On a scale of one to ten for most surprising starters, Patrick Corbin is a one. One being the best. When you beat your high score in Mario Kart you never scream out, “I’m number ten,” do you? Okay, so don’t question my numbering. On a scale of one to ten for how likely it is Corbin keeps this up, it’s around a 5, the number made famous by Short Circuit. Didja know before Short Circuit people would count 1, 2, 3, 4, 6? It’s also why Marilyn Monroe left Joe DiMaggio. Corbin’s not a 1.44 ERA pitcher, but he’s not what he seemed like coming into the year either. His fastball has jumped in velocity, which has helped all of his pitches. I don’t own him, which butters my grr’s. I know most of you must’ve benched him in Coors yesterday for his 10 K, 9-inning, three-hitter gizzem, so I’ll say it for you, sonavabench! Luckily, you own him for the whole season and he looks like he can be a mid-3 ERA, 1.20 WHIP, 7 K-rate guy, i.e., a fantasy two to three. Anyway, here’s what else I saw yesterday in fantasy baseball: Please, blog, may I have some more?
I have to admit that I am completely tired of talking about all the Nick Green‘s and Hector Jimenez‘s of the fantasy baseball world. I could use a one-week recharge from rummaging through the free agency trash heap of our deep leagues, which means you do to. I’m the driver, so you never really had a choice anyways. That being said, today’s subject might be useful as you begin to get a feel for what your team is and what it needs. Whether or not you are thinking about buying for a run at the championship, or already day-dreaming about drowning your team in a fire-sale, I’d like to tackle some players you should be asking for as throw-ins. And by throw-ins, I’m talking about prospects outside of the Top-100 that you should ask for in every trade proposal. My goal is to name names that aren’t expensive, don’t move the dynamic of your proposal, but could pay dividends a couple years down the road. Remember, there were 1,026 players taken in the 1988 draft before Mike Piazza. Let’s find ours. Please, blog, may I have some more?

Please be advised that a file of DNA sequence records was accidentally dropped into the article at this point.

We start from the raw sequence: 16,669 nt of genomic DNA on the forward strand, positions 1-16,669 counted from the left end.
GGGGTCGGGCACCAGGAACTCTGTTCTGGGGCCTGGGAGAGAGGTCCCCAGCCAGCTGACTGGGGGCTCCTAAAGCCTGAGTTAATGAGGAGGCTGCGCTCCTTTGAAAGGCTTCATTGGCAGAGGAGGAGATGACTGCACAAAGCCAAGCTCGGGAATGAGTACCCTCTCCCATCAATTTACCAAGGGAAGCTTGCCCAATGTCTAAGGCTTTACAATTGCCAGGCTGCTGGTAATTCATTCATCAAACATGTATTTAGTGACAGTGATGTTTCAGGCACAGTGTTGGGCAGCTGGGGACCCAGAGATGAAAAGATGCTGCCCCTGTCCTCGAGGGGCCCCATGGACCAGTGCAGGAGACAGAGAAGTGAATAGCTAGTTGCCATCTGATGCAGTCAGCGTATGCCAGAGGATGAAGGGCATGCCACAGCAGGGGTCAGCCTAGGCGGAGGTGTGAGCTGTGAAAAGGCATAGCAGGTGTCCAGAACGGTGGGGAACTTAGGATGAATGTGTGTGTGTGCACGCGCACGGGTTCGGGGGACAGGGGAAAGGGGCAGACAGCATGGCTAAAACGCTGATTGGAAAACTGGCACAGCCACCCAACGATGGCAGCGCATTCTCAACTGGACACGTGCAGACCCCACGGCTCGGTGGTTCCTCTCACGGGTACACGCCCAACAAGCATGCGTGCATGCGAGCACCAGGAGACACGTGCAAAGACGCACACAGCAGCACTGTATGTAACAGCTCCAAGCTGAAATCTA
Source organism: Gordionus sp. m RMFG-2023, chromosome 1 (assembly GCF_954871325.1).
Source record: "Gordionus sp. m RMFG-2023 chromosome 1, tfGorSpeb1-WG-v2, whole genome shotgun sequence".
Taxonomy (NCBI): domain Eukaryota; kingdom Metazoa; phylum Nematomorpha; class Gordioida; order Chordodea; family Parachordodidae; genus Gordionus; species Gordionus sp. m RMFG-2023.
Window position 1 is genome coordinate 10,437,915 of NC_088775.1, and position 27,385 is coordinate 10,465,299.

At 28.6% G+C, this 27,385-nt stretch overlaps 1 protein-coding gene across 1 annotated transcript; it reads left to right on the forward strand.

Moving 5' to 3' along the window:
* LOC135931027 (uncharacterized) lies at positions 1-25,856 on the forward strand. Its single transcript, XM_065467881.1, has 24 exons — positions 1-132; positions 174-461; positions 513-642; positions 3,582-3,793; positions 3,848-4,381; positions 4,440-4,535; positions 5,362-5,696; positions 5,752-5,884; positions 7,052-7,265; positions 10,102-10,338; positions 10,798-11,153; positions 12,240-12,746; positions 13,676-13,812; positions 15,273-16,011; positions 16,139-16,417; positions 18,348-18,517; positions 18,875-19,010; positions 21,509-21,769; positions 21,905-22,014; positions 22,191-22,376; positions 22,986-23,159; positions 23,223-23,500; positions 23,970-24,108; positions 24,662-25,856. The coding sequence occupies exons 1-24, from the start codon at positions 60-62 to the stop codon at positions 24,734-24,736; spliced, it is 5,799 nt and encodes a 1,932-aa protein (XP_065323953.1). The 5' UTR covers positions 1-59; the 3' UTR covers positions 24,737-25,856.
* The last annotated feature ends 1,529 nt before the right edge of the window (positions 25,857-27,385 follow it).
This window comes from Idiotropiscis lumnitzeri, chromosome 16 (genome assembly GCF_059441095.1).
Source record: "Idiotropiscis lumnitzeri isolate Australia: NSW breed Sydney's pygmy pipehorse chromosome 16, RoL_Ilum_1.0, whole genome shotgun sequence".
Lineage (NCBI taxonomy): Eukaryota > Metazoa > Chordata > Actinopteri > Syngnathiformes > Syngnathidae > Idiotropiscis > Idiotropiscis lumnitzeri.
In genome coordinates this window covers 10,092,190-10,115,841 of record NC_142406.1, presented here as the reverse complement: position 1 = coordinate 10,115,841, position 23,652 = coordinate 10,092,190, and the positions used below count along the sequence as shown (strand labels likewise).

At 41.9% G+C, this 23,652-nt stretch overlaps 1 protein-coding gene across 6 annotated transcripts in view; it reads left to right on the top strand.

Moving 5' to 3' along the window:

It just so happens that every player that I’ve covered so far, Edwin Encarnacion, RA Dickey, and Josh Hamilton all have nicknames. Well, Robert-Allen Dickey doesn’t, but he has Dickeyface (look at this one too!), which is just as good. But Encarnacion has E5, Hamilton has Hambone, and even I have JW1. Now, the streak has been broken with the Bear/Bull spotlight directed upon Matt Harvey. With the way he’s pitched so far, his nick status needs a change. I’ve heard of several that really don’t do him justice, but should be put out there for community research. There’s Matt ‘Hardcore’ Harvey, which is simple and rolls off the tongue pretty easily. But it also brings up images that can be described with words that end in ‘ingus’ and ‘lation’. Not exactly what you want. Well, *you* might want that, but this is about Matt Harvey. There’s Mattastic, which is just corny. If we are just squishing his name together with other words, why not go with Mattpocolypse or Mattmageddon? Even Matt-howyoulikemenow! has a certain synergy to it. I’ve also seen Heatflame Harv, which just sounds like my dating life… desperate. My choice, I feel, has the upper hand at the moment. Borrowed from the DC Universe, Harvey Two-Face, was recently played by Aaron Eckhart in Nolan’s Please, blog, may I have some more?